By Pat Higgins
Do you know haw to be angry? Most folks do not, you know. Or, more specifically, we do not know how to be angry and “sin not.” Anger, as an emotion, is as much a part of man as is love and fear. It is unrestrained, uncontrolled anger that becomes sinful. Too often we allow anger to control our minds and tongues, and we wind up doing and saying things that are hurtful and unkind.
Sometimes the occasion of the anger and the victim of the vituperative tongue are far removed. For example, Jane has been wrestling with the children all day, the washing machine overflowed, the dog dug holes in the front yard, and she is angry with the world. Enter the unsuspecting husband at 5:30 p.m. Before he can get the door closed, she hits him with every exaggerated “you always” and “you never” that could possibly be exhumed and brought to mind, with a few “don’t you ever’s” thrown in for good measure. He just happened to be in the right place at the wrong time.
Unfortunately, it is those we love the most upon whom we feel free to vent our anger by an out-of-control barrage of lethal verbiage. We do maintain enough clarity to know we could not as easily get by with it elsewhere; e.g., would you as readily tell your boss off as you would your wife? Probably not. Which seems to indicate the possibility of control or restraint when there is reasonable cause.
Words picked at random and hurled with anger are usually unreasonable and unfair. They are indicative of an emotion that is overflowing from an individual who maintains no rule over his own spirit (Prov. 27:4; 25:28).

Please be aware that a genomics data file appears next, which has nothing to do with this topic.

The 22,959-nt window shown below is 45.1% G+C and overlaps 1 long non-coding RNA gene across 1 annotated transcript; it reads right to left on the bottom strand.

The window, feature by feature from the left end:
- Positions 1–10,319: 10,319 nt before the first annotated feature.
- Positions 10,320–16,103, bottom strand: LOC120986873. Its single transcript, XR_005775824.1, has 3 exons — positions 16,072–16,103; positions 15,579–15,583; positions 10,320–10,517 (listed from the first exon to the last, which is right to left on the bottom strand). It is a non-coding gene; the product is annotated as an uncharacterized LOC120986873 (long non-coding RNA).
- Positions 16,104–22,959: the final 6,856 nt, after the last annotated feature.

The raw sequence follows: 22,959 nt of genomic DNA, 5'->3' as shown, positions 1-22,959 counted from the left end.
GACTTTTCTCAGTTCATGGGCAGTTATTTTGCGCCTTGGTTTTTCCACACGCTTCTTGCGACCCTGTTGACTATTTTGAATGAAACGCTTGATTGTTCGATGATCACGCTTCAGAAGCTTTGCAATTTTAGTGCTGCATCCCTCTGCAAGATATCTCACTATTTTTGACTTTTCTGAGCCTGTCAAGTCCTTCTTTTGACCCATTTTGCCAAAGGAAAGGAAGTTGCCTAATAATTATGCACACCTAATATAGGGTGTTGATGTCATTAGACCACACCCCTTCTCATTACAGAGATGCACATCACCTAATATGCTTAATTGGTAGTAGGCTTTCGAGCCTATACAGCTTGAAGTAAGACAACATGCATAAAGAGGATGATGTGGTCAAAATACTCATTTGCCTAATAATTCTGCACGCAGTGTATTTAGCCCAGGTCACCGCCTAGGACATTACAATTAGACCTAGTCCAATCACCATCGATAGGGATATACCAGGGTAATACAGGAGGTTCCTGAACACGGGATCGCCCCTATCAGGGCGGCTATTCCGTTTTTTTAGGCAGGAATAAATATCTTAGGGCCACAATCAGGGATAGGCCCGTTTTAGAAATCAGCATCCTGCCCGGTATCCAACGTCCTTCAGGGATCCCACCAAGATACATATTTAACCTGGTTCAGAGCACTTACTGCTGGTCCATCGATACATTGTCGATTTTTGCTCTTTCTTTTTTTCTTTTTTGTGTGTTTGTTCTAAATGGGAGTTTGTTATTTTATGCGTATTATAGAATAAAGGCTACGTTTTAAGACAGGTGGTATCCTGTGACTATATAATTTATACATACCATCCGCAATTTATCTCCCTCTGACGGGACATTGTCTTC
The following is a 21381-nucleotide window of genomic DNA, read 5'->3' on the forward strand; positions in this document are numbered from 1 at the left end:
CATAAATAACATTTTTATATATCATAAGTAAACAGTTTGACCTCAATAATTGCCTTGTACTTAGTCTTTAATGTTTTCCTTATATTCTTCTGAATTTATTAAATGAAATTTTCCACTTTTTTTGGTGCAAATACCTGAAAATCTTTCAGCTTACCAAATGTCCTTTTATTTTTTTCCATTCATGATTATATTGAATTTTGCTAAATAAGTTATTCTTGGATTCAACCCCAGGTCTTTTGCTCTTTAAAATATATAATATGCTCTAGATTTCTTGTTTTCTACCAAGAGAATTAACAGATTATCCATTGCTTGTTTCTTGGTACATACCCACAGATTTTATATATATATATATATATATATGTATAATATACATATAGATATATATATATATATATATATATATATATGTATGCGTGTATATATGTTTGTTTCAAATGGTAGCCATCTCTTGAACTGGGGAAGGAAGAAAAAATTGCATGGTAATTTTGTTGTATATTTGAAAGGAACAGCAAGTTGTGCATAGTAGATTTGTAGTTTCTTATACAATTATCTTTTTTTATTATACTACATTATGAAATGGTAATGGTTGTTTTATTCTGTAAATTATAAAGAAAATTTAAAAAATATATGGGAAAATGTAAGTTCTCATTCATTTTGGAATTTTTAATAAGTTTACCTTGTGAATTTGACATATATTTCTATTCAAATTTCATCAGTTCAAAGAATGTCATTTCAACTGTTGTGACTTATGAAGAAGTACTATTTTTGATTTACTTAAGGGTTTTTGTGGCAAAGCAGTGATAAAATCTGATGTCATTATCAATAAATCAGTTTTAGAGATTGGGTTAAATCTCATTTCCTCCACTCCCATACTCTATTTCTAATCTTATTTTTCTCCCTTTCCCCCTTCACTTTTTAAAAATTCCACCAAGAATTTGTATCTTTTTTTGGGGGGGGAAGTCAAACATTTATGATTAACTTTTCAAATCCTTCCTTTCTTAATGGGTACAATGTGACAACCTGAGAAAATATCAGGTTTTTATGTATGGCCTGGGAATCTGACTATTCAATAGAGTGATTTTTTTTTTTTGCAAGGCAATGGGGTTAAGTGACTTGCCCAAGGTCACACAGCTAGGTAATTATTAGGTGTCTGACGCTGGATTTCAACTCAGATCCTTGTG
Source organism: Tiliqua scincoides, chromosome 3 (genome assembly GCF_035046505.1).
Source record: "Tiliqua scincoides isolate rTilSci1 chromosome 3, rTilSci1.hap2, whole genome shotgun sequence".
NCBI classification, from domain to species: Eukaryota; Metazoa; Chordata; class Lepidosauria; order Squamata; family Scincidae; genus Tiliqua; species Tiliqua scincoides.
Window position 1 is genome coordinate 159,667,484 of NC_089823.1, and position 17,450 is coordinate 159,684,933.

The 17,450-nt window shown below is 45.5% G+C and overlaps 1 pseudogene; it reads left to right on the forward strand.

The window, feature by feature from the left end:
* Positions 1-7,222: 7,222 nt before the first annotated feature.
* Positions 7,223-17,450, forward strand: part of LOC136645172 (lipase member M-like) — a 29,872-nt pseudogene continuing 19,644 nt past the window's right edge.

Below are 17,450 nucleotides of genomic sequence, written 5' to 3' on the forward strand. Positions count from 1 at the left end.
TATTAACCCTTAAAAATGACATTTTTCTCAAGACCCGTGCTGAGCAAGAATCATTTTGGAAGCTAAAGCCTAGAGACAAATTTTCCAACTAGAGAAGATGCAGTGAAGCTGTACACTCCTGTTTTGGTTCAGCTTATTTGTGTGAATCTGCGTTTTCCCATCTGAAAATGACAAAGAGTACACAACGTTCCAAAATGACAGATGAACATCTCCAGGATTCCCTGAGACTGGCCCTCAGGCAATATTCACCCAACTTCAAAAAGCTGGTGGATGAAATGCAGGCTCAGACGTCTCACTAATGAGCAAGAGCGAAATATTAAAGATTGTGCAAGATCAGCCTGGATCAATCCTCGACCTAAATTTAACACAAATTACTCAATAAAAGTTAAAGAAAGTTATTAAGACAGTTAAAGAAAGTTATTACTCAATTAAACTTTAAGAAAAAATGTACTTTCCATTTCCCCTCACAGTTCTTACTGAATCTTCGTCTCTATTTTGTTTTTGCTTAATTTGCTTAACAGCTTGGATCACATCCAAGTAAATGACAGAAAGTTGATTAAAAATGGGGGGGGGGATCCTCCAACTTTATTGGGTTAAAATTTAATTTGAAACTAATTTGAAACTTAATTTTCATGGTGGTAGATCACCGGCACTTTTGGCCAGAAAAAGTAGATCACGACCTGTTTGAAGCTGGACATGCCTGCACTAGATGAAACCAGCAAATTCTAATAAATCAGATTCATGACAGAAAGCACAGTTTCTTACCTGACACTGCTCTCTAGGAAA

As mentioned, we more often take advantage of loved ones, but occasionally this anger is exposed to brethren, and worse yet, to unbelievers. Such is damaging to a Christian’s influence; he who cannot control his anger and his tongue cannot present a picture of temperance and godly living to the world.
The Apostle Paul wrote that anger is a work of the flesh and should be laid aside, cast off, as you would remove and throw away an old filthy garment (Gal. 5:20; Col. 3:8). Anger is classed along with doubting as that which will interfere with a man’s prayers (Jas. 1:6) 1 Tim. 2:8).
Uncontrolled anger always has a negative effect on people, even when the angry one is correct in his position. Solomon knew this and said, “A soft answer turneth away wrath: but grievous words stir up anger” (Prov. 15:1). What is he saying? The import is this: To a great extent we can manipulate (I use this word in the sense of “managing or utilizing skillfully”-Webster) or influence the response of a person in a given situation. Is this not a great power within our hands? Is this not a great responsibility? Think about it. . . the manner in which I address a man can help determine his response to the truth. It is a sobering thought.
Shall I lose my inheritance in the kingdom of God because of my anger? Shall I contribute to the loss of someone else’s soul because of my angry words? God forbid.
Truth Magazine XXII: 37, p. 603
September 21, 1978